Nostalgic for Nostalgia

 I think about nostalgia a lot. Not in some weird personal way. Instead nostalgia defines a lot of the work I have done academically. My book about mixtapes is defined exclusively as a cultural examination of how nostalgia has been used as a marketing tool, gimmick, and genuine emotional pull to continue to reinforce a love of analog technology. Lately I have started thinking more and more about the role of nostalgia when considering Barbie fandom. The movie has definitely played into that consideration. There are two facets to the Barbie movie last year: you can buy Ken in a ridiculous fur coat and the Margot Robbie Barbie doll.  Fur Coat Ken Margot Robbie Barbie   But there is also a resurgence of interest in the Barbie items from the 1960s, 70s, 80s, and 90s. I was shocked to discover that the Barbie outfits I have had in a plastic bin in the basement or garage for the past 30 years are notable to current collectors. I posted some of my well-loved, far-from-pristine-condition Barbi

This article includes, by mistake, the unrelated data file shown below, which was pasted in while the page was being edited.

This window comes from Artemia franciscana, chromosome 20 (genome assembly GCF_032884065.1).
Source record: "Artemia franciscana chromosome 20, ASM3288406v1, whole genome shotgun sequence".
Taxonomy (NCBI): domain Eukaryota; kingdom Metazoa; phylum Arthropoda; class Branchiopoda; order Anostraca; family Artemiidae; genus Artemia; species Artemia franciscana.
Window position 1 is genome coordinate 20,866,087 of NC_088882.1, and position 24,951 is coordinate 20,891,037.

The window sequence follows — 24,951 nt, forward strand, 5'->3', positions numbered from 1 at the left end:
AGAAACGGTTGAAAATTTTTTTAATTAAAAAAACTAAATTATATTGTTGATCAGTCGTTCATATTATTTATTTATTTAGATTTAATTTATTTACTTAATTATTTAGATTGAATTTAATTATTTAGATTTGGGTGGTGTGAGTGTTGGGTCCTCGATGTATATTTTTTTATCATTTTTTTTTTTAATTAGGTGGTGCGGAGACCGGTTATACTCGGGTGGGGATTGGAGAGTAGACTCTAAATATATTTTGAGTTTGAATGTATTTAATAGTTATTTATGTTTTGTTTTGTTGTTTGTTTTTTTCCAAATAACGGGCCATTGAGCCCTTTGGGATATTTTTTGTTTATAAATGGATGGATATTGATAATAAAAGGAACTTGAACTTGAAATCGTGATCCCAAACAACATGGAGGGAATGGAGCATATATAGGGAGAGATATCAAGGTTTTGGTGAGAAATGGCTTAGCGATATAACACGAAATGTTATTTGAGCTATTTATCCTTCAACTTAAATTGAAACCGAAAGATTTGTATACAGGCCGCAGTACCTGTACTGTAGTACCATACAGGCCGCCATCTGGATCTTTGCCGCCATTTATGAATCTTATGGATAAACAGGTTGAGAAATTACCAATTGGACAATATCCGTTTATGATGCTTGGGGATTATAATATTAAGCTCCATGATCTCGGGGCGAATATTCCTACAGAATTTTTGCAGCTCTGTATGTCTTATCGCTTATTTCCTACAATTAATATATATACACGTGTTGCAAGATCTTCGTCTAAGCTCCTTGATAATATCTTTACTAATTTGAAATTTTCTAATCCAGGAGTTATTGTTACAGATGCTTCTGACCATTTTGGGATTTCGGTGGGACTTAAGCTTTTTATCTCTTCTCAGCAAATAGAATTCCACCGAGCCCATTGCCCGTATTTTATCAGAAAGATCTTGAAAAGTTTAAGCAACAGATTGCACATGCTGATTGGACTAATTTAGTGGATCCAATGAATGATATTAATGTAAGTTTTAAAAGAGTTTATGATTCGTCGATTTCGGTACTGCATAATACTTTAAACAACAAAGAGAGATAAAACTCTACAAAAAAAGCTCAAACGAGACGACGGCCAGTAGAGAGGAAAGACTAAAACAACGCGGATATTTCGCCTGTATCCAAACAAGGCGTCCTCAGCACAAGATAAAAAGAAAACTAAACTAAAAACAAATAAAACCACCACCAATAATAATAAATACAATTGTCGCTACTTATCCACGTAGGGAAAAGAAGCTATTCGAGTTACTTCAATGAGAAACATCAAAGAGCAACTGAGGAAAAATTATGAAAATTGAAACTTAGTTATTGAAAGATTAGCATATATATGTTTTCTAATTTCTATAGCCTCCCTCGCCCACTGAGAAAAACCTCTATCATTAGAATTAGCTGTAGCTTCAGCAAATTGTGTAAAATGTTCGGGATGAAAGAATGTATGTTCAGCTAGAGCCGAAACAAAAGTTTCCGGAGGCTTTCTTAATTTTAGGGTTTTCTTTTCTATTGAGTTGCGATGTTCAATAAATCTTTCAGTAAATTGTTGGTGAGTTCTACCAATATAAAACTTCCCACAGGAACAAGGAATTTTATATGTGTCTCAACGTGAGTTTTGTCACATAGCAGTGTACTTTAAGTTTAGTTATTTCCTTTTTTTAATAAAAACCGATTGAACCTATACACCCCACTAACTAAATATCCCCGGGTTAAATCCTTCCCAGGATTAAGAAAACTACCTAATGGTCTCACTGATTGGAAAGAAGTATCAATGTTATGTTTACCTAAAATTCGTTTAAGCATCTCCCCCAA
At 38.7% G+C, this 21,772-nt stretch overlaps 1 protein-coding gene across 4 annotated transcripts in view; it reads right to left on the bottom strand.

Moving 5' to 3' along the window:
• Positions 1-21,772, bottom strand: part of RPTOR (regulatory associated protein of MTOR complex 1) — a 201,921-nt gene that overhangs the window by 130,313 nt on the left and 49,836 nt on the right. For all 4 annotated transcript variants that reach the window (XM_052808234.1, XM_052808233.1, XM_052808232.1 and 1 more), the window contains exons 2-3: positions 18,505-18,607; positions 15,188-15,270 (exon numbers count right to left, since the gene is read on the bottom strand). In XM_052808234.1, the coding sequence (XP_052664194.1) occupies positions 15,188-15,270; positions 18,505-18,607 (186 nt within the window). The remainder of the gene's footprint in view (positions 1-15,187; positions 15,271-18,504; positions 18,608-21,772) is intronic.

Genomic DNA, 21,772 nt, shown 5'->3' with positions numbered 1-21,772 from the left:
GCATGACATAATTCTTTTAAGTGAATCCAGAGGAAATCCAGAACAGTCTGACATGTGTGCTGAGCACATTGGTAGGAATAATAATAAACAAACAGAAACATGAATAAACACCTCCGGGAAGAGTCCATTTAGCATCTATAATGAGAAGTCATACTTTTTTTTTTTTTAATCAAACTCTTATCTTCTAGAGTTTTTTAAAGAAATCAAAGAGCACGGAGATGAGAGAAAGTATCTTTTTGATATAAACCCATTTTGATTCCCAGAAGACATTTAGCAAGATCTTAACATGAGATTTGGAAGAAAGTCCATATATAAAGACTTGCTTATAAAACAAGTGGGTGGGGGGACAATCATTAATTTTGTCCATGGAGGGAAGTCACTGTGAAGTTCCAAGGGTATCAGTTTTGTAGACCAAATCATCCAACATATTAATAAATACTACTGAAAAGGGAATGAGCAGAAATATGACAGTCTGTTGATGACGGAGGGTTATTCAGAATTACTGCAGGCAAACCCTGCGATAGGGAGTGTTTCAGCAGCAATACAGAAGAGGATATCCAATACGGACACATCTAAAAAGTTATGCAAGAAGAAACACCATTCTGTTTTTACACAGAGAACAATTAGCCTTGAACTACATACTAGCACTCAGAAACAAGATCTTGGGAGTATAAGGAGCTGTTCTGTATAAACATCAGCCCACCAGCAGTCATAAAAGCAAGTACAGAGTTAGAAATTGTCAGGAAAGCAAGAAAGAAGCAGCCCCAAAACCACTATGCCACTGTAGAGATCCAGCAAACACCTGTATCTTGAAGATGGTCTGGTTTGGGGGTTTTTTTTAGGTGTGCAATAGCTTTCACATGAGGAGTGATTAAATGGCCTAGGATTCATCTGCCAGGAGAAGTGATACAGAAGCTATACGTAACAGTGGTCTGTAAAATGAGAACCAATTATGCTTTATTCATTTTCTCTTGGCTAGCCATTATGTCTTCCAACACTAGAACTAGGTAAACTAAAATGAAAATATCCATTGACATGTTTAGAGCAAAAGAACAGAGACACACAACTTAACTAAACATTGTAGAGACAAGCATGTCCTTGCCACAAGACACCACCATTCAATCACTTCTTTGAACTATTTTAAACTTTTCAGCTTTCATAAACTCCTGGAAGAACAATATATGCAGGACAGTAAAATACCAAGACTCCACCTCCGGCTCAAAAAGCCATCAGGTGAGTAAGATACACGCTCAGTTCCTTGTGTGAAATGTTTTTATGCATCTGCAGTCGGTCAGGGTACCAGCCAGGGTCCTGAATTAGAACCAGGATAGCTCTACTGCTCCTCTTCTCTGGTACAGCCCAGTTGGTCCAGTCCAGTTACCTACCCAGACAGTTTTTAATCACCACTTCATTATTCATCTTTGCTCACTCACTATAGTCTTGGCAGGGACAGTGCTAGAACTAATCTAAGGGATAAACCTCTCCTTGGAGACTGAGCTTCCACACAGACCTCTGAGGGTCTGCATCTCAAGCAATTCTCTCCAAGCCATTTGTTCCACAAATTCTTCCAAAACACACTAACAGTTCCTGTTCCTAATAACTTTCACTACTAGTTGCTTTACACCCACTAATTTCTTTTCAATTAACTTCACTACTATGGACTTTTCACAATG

As Ready as I Can Be

 Sunday is the Denver Doll & Toy Supershow . I reserved two tables in the fall. Since the holidays I have been pricing, sorting, organizing, researching, labeling, and generally getting my collection ready to sell. I learned how to use Canva to make a poster for the booth. I have a one-time sales tax license, a Clover for credit card sales, a QR code for Venmo, two printed inventories, and a slideshow of all the dolls I am bringing. Over the weekend my mom and my eldest turned my cross stitch patterns into kits to sell. If I'm not ready, it's not for lack of trying. In an ideal world, I will come home with empty boxes. In a more realistic world, I will come home tired, invigorated, having made new friends, and carrying a significantly reduced collection. Wish us (this is a joint endeavor. All hands on deck) luck!!

Barbies and Grandma